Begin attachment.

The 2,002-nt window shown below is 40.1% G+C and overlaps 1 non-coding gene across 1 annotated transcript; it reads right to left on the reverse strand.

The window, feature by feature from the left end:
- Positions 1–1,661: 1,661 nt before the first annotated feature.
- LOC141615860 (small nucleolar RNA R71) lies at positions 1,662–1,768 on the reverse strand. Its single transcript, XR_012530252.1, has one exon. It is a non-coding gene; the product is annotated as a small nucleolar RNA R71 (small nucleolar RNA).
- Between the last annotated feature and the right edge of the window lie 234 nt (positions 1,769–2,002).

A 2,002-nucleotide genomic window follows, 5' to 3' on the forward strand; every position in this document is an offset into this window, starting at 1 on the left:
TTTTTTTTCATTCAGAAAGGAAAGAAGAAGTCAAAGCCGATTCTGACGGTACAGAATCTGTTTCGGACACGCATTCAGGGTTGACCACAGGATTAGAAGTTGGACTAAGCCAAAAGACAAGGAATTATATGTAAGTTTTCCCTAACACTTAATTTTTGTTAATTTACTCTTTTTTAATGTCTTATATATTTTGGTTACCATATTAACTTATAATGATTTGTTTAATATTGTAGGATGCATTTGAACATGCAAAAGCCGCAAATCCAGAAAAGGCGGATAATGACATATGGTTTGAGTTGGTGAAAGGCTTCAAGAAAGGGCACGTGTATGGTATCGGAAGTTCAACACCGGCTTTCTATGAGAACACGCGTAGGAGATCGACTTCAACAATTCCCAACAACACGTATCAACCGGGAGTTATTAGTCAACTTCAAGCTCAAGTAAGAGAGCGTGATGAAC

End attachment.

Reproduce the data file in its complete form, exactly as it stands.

The 2,002-nt window shown below is 40.1% G+C and overlaps 1 non-coding gene across 1 annotated transcript; it reads right to left on the reverse strand.

The window, feature by feature from the left end:
- Positions 1–1,661: 1,661 nt before the first annotated feature.
- LOC141615860 (small nucleolar RNA R71) lies at positions 1,662–1,768 on the reverse strand. Its single transcript, XR_012530252.1, has one exon. It is a non-coding gene; the product is annotated as a small nucleolar RNA R71 (small nucleolar RNA).
- Between the last annotated feature and the right edge of the window lie 234 nt (positions 1,769–2,002).

A 2,002-nucleotide genomic window follows, 5' to 3' on the forward strand; every position in this document is an offset into this window, starting at 1 on the left:
TTTTTTTTCATTCAGAAAGGAAAGAAGAAGTCAAAGCCGATTCTGACGGTACAGAATCTGTTTCGGACACGCATTCAGGGTTGACCACAGGATTAGAAGTTGGACTAAGCCAAAAGACAAGGAATTATATGTAAGTTTTCCCTAACACTTAATTTTTGTTAATTTACTCTTTTTTAATGTCTTATATATTTTGGTTACCATATTAACTTATAATGATTTGTTTAATATTGTAGGATGCATTTGAACATGCAAAAGCCGCAAATCCAGAAAAGGCGGATAATGACATATGGTTTGAGTTGGTGAAAGGCTTCAAGAAAGGGCACGTGTATGGTATCGGAAGTTCAACACCGGCTTTCTATGAGAACACGCGTAGGAGATCGACTTCAACAATTCCCAACAACACGTATCAACCGGGAGTTATTAGTCAACTTCAAGCTCAAGTAAGAGAGCGTGATGAAC